Education Bill

Memorandum submitted by Brian Lawler (E 30)

1. This brief evidence relates to the Section 27 of the Act concerning Careers Guidance in schools in England. A Careers Guidance Practitioner who has worked as a Careers Officer, Careers Adviser and a Connexions Personal Adviser wrote it. These roles have been in various settings that have arisen from Government Acts and LA budgeting. Specifically, I have now worked (in chronological order) for:

A Local Authority Careers Service (created by a 1973 Act)

A Careers Service Company (formed by a 1993 Act and directly financed by Central Government)

A Connexions Service Company (they replaced the Careers Services Companies in 2001 following a 2000 Learning and Skills Act and they were directly financed by Central Govt)

A Local Authority Connexions Service (Local authorities began to take control from 2006 and they created ‘locality teams’. (Ring fenced Central Govt funding originally financed the LA. This ring fencing has now been removed)

I have worked in Independent Schools but mostly in State Schools in the more deprived areas of the Country

2. In my Practitioner experience, the most effective and efficient method of providing impartial, Careers Guidance to pupils in Schools is via a professional, expert, external Practitioner as implied in the Education Bill currently going through Parliament

3. The external Careers Guidance Practitioners cannot be effective unless provided with basic interviewing facilities in Schools (eg: pc, telephone, confidential interviewing space)

4. Basic information about pupils, from Schools, such as academic potential and identified SEN are essential to the work of external Careers Guidance Practitioners

5. It is essential that the external Careers Guidance Practitioner works closely with a named member of School Staff at Management level (usually a ‘ Careers Co-ordinator’ or equivalent) to produce an ongoing Working Agreement between the School and the Guidance Service

6. Alan Milburn’s 2009 ‘Unleashing Aspiration’ Report recommended the disbandment of ‘Connexions Services’ and their replacement by a ‘Professional Careers Service’. In my experience this would be enormously beneficial to the vast majority of pupils who have not received any Service (especially those in State Schools). It would enhance their advancement, increase social mobility and result in an increase in the general prosperity of this Country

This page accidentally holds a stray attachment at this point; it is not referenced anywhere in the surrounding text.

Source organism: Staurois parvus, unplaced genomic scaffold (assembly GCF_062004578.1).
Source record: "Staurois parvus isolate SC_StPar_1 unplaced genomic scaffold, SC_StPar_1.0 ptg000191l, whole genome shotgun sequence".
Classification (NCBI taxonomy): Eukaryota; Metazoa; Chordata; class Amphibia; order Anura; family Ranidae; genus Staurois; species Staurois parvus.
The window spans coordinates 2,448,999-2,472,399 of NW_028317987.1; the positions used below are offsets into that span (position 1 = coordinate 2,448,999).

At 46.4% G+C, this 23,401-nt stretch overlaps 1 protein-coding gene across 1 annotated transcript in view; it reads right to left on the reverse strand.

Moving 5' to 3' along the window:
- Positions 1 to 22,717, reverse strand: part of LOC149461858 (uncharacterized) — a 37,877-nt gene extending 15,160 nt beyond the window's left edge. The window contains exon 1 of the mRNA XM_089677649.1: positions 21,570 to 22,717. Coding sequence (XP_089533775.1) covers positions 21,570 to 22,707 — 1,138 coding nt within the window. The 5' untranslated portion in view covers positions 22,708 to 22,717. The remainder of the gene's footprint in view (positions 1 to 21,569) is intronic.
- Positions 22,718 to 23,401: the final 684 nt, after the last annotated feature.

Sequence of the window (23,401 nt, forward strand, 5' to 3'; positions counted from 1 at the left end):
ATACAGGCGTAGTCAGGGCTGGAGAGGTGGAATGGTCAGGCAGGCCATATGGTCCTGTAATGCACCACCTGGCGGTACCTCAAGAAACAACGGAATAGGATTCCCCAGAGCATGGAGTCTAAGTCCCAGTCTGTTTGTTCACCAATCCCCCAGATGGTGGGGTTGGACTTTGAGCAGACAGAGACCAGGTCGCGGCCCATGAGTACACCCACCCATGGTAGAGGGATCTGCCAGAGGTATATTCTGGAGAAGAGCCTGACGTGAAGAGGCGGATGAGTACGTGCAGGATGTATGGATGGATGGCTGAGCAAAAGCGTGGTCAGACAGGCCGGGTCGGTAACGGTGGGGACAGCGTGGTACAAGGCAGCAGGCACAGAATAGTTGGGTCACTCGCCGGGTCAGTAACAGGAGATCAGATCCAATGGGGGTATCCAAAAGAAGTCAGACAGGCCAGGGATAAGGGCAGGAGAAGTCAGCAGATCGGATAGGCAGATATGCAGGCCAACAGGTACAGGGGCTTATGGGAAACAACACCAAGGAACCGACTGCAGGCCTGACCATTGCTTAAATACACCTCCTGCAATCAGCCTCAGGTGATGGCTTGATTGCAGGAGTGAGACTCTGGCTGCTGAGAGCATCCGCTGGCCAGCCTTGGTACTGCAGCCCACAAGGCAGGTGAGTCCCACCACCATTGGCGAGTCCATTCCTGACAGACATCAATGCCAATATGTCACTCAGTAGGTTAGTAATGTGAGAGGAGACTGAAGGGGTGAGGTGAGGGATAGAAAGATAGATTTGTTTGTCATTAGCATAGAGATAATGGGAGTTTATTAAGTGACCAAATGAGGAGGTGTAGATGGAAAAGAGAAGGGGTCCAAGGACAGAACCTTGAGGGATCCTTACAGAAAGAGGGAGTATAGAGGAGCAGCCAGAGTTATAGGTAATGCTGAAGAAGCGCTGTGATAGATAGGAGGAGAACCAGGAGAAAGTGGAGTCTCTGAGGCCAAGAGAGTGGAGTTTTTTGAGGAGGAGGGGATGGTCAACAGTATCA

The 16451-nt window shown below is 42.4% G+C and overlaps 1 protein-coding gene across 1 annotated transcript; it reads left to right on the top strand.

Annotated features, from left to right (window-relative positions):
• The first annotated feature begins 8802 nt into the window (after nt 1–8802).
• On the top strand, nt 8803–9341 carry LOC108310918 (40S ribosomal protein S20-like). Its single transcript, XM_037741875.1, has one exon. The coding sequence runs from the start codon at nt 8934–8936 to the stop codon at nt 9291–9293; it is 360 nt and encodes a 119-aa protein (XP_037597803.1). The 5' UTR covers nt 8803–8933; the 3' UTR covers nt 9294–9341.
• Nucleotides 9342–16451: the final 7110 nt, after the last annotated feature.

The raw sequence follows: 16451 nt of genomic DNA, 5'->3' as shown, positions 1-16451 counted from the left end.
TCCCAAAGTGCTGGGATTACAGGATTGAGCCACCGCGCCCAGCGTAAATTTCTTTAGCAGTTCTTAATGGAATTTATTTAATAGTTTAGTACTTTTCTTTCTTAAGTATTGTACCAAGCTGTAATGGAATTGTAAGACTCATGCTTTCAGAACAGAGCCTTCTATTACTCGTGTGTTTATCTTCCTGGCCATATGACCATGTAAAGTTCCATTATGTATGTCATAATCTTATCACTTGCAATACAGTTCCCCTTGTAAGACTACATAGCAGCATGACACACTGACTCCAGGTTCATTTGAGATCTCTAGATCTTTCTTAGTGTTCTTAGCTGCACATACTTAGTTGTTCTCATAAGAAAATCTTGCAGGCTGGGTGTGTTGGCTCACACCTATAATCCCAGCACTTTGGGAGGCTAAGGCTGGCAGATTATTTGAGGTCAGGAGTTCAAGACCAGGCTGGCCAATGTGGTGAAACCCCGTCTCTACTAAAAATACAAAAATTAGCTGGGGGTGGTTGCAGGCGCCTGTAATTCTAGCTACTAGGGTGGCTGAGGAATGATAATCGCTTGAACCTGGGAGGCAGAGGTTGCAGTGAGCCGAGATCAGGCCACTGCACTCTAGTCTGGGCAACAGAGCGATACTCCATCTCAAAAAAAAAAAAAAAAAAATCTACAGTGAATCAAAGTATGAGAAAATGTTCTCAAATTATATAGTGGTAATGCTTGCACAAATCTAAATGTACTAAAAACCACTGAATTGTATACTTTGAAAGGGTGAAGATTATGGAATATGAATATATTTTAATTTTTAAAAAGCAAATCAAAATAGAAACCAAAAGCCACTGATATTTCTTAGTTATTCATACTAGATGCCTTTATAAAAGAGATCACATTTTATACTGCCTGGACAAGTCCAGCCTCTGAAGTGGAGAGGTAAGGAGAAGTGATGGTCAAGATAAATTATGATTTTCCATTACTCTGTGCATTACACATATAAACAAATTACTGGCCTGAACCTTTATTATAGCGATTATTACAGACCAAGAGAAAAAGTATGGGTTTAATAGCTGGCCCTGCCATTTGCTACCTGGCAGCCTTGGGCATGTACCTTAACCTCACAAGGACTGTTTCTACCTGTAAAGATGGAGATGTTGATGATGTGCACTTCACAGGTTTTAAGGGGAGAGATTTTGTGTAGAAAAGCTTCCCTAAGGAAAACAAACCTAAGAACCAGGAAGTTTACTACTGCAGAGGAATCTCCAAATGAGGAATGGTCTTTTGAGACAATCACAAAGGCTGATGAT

7. Effective Careers Guidance Practitioners need to be professionally trained in up-to-date guidance techniques, have regular ongoing contacts with local and national Employers, Apprenticeship Providers & Other Training Providers as well as Further & Higher Education Staff. Such contacts provide the Guidance Practitioners with robust, realistic perceptions of what is really required of School & College Leavers. This knowledge and understanding can then be directly utilised by the Practitioners when guiding individual pupils. It cannot be replaced by the often more glossy and superficial material available on internet sites and hardcopy materials

8. Since the formation of the Connexions Service it has not been possible for Careers Guidance Advisers to be fully up-to-speed in the way described above in Para 7. The targeted ‘Personal Adviser’ role that replaced the ‘Careers Adviser’ role has resulted in the de-professionalisation of the Careers Guidance role and to the neglecting of the careers guidance needs of the majority of pupils. Obviously this may have had a detrimental effect on pupils’ social mobility and ultimately on the economic prosperity of this Country. Wrong decisions about courses/jobs/training may resulting in students ‘dropping-out’ or taking jobs that are well below their potential

9. A professional Careers Guidance Service requires Practitioners to have access to specific high level training in the theory and practice of Careers Guidance

February 2011